125. Crataegus extraria Beadle, Biltmore Bot. Stud. 1: 73. 1902.
Crataegus alleghaniensis Beadle var. extraria (Beadle) Lance
Shrubs, 25 dm. Stems: twigs ± flexuous, new growth not recorded, 1-year old reddish brown, older dark purple-brown; thorns on twigs ˂numerous˃, straight, 2-years old blackish, fine, 2–3 cm. Leaves: petiole length 33–40% blade, sparsely pubescent, sessile-glandular; blade rhombic-ovate, 3–4 cm, ˂widest towards base˃, thin, base cuneate, lobes 2 or 3 per side, obscure to short, sinuses ± shallow, lobe apex acute, margins serrulate, teeth gland-tipped, veins 4 or 5 per side, apex acuminate, abaxial surface sparsely pubescent, adaxial glabrous. Inflorescences 3–5-flowered; branches pilose; bracteoles not seen. Flowers 16–20 mm diam.; hypanthium pilose; sepals narrowly triangular, margins glandular-serrate; stamens 12–15(or 20), anthers dark purple; styles 2 or 3(or 4). Pomes red (yellow-orange immature), suborbicular, 9–12 mm diam., glabrous; sepals ˂on collar˃, spreading; pyrenes 4.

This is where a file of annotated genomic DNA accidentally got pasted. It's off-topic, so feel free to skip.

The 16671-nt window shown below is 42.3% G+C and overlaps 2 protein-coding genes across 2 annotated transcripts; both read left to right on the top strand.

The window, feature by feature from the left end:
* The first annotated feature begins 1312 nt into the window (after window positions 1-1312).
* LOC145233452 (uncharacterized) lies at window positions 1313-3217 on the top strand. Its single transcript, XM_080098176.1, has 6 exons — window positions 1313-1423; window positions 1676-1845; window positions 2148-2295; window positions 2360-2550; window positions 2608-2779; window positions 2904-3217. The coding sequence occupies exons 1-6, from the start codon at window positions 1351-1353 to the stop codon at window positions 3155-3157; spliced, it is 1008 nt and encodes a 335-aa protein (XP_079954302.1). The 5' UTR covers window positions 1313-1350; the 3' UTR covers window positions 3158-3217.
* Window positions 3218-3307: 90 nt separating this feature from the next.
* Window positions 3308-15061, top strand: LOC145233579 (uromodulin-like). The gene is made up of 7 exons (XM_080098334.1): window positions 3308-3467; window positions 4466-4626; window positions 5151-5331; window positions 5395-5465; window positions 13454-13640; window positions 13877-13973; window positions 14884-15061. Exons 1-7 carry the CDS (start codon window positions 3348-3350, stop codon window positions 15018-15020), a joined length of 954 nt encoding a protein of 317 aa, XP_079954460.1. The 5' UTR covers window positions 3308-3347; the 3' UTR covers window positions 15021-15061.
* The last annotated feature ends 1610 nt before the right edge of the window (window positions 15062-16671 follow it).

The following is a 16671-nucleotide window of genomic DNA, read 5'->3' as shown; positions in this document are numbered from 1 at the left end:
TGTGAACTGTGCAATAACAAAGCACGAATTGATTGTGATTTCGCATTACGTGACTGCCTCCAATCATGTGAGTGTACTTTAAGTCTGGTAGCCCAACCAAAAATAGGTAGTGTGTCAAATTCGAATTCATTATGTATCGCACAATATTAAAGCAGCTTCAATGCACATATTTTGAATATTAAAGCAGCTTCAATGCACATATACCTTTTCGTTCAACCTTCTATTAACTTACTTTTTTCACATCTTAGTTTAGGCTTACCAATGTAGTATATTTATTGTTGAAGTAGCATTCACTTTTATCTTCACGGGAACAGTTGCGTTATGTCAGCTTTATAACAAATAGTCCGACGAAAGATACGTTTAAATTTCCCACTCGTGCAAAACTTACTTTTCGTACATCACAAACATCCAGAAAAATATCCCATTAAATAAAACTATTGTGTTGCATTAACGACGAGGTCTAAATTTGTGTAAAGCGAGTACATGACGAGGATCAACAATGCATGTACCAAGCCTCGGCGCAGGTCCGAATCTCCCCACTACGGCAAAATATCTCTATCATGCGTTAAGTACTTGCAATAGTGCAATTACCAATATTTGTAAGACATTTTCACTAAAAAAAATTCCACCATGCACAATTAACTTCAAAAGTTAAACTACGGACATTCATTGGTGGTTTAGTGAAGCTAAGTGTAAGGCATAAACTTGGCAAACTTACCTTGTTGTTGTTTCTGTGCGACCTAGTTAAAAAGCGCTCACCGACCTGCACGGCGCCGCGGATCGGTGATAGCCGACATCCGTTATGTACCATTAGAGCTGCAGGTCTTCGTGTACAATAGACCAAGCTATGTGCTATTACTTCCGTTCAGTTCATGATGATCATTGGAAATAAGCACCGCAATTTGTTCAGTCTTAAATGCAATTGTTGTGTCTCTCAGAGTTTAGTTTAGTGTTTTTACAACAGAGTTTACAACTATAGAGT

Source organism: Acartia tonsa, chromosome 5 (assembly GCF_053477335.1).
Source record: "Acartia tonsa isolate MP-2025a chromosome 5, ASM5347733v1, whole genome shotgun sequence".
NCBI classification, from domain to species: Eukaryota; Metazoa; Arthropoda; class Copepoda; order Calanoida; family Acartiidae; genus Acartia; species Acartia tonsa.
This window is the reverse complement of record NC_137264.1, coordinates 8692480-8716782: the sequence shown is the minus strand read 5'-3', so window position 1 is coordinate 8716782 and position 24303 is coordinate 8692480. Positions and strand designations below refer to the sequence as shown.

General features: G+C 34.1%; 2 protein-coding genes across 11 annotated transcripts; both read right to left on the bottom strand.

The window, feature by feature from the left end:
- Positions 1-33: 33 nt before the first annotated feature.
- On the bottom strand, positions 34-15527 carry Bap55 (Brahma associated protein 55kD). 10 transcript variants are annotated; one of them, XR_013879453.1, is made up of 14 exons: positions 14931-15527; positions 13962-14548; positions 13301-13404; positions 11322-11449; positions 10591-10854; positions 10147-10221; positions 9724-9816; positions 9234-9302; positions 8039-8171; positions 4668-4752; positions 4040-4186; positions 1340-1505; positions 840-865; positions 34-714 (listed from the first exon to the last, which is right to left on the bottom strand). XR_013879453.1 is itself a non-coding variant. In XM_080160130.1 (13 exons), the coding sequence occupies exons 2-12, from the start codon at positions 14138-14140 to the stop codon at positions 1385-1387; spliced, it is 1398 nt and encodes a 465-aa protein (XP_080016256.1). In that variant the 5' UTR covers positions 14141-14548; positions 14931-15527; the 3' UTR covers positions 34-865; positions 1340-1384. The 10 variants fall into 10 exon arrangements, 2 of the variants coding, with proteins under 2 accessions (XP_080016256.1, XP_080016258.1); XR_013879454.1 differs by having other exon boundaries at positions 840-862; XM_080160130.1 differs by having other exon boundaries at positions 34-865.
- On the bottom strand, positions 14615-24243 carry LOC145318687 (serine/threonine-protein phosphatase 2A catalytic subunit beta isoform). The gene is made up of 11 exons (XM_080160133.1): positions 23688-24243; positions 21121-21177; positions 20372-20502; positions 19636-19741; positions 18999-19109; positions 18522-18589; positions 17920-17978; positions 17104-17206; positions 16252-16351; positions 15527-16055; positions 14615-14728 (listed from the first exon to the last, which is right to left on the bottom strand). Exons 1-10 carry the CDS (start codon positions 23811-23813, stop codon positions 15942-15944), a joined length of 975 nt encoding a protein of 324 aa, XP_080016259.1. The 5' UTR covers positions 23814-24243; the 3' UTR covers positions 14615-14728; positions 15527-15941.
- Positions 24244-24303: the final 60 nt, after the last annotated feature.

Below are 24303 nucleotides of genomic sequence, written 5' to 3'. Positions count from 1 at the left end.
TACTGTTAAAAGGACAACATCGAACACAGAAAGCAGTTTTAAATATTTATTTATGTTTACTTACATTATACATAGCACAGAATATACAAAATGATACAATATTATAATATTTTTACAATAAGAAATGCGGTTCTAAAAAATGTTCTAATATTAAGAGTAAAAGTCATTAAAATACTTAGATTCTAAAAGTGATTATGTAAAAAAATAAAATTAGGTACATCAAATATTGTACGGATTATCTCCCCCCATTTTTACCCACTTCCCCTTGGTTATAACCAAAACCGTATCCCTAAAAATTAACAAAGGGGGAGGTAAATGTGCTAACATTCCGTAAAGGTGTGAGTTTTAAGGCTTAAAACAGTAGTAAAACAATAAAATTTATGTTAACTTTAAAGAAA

Flowering Apr–May; fruiting Sep–Oct. Brush; 50–500 m; Ala., Ga., N.C., Va.
Crataegus extraria has always been very rare, occurring in scattered localities in North Carolina and Virginia.
As treated here, there is considerable extension to forms beyond the typical that may include hybrids.